Social capital reduces vulnerability in rural coastal communities of Solomon Islands

Author(s): Malherbe,W., Sauer, W. and Aswani, S.
Link to CST author(s): Willem Malherbe
Publication: Ocean and Coastal Management
Year: 2020
Full reference: Malherbe,W., Sauer, W. and Aswani, S. 2020. Social capital reduces vulnerability in rural coastal communities of Solomon Islands. Ocean and Coastal Management 191:1-9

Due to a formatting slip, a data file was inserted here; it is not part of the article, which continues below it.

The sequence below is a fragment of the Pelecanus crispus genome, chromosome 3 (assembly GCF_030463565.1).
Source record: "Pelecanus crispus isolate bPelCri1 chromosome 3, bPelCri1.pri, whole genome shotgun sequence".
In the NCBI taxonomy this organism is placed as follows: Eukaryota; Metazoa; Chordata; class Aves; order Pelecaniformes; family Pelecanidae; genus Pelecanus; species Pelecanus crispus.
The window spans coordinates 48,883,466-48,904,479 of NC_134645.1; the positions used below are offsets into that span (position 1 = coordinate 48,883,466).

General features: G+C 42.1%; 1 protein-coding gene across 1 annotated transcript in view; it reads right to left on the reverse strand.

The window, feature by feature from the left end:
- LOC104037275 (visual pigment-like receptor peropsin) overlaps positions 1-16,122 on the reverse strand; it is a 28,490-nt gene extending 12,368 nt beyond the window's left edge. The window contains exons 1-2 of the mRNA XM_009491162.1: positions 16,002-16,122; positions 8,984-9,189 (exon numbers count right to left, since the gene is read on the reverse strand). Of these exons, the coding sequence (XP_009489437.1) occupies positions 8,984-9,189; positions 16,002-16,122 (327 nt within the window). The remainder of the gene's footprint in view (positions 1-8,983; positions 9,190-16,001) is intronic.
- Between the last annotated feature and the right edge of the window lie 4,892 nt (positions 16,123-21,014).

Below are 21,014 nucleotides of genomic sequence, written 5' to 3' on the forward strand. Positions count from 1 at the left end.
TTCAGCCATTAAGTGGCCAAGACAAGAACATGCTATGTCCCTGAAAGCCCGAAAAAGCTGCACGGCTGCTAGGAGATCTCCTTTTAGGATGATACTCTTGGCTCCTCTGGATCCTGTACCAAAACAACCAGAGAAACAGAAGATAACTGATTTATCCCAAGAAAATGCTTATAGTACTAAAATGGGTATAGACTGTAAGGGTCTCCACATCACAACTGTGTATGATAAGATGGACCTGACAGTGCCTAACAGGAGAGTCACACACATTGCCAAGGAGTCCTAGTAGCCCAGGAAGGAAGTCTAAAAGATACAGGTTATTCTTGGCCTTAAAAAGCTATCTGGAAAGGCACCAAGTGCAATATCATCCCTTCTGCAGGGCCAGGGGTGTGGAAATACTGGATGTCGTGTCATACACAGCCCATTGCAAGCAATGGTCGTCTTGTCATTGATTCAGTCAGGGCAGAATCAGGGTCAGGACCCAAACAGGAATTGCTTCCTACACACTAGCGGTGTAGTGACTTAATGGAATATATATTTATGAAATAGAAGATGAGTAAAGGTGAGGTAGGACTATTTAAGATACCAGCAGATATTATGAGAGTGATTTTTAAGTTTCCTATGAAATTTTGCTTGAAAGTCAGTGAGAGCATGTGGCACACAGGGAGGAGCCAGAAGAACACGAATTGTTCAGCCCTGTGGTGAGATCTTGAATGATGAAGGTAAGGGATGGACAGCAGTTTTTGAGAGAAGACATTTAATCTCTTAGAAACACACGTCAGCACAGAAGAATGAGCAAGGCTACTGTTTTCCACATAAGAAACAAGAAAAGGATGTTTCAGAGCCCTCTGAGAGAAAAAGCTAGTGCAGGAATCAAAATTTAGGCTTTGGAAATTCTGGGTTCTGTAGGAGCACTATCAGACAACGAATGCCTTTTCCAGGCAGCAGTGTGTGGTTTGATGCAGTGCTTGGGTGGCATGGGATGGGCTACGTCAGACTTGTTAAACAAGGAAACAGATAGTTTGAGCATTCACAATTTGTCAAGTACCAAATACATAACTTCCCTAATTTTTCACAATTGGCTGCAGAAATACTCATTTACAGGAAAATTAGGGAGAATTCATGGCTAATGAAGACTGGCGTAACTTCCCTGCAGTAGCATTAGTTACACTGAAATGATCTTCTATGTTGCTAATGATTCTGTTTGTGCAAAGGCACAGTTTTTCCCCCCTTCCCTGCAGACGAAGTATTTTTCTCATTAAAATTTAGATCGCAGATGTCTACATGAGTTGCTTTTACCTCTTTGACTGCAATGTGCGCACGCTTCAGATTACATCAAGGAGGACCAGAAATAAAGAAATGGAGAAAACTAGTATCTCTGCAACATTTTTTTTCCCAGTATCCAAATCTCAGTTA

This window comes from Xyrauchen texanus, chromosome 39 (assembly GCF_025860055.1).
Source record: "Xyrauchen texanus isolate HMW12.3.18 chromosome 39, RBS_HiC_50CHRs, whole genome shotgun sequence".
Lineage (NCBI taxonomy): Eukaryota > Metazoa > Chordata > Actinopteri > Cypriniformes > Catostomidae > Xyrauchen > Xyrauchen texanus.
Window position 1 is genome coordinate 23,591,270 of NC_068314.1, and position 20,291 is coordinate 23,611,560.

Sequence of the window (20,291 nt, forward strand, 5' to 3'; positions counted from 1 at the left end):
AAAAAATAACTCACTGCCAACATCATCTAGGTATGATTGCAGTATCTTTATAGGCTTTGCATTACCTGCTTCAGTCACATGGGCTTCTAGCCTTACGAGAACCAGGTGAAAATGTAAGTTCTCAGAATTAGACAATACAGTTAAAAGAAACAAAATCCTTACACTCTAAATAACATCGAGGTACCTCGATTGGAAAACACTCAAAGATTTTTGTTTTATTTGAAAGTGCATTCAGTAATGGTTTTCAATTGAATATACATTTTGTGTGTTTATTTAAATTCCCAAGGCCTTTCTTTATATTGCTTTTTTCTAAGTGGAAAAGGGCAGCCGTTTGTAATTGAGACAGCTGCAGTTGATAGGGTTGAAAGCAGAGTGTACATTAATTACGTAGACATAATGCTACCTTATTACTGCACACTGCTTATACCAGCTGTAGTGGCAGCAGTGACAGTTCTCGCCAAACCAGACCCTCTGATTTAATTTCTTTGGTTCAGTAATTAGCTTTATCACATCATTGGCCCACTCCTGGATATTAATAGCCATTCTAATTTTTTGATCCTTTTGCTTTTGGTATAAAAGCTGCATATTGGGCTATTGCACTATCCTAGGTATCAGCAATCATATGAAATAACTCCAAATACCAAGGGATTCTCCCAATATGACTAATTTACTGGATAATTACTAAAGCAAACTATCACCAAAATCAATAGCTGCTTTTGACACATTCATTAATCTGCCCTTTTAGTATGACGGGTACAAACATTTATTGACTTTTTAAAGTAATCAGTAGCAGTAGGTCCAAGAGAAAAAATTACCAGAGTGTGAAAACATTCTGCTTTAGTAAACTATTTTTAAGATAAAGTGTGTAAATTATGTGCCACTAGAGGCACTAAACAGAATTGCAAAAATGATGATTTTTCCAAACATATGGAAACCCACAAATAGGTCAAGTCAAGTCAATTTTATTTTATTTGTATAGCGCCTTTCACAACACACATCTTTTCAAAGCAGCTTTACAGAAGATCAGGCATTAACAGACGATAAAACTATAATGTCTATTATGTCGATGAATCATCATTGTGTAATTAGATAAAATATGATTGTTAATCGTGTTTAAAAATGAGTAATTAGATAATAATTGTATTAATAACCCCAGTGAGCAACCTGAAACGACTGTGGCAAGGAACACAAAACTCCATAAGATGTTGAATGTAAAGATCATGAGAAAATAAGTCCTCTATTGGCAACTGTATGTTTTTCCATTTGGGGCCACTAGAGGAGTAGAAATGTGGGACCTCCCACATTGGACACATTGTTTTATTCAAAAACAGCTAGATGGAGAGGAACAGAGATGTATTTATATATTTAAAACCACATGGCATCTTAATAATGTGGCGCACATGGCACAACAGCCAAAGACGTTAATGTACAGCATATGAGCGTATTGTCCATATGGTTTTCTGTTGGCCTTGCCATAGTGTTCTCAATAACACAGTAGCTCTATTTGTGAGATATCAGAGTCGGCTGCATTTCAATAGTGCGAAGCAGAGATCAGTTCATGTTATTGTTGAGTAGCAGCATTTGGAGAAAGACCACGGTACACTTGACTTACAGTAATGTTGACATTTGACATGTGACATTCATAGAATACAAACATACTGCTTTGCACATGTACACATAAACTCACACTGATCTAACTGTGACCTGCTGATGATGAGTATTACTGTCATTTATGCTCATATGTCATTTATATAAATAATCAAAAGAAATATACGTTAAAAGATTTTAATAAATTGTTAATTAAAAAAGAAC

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Rural island communities are generally regarded as the most vulnerable groups affected by climate change. This perception arises due to them often being in less developed areas with high levels of exposure to stressors, while reportedly lacking the means to cope with these stressors. Studies which use developed-country yardsticks, such as those used in past IPCC-based assessments, when measuring vulnerability in less developed states will however inevitably over-pronounce its effects in such areas. The sustainable livelihoods approach provides an alternate means of determining vulnerability using capital assets such as social capital. The presence of these assets enables communities to pursue diverse livelihood strategies which ultimately serve to reduce their vulnerability. This study seeks to measure attributes of social capital in five marine dependent communities of Solomon Islands. This was done through a questionnaire survey of 110 respondents, which comprised of 15 questions related to social capital. Question scores were equally balanced and also contributed equally to each of the five indicators of social capital identified in the literature-namely community cohesion, gender equity, leadership, decision making, and equal access to services and resources. The results indicated an overall social capital vulnerability score of 0.379, where 0 indicates the lowest possible vulnerability score and 1 the most vulnerable. Community cohesion decreased vulnerability the most within these communities, followed by gender equity, leadership, equal access to services and resources and decision making. Our results indicate a high degree of social capital in Solomon Islands communities, and therefore its importance as an inherent measure for households to cope with both climate and non-climate related stressors. Climate change directed policy should therefore be developed with the aim of preserving social capital as it provides a culturally embedded means of deterring vulnerability, at the risk of more expensive and possibly less pragmatic alternative measures.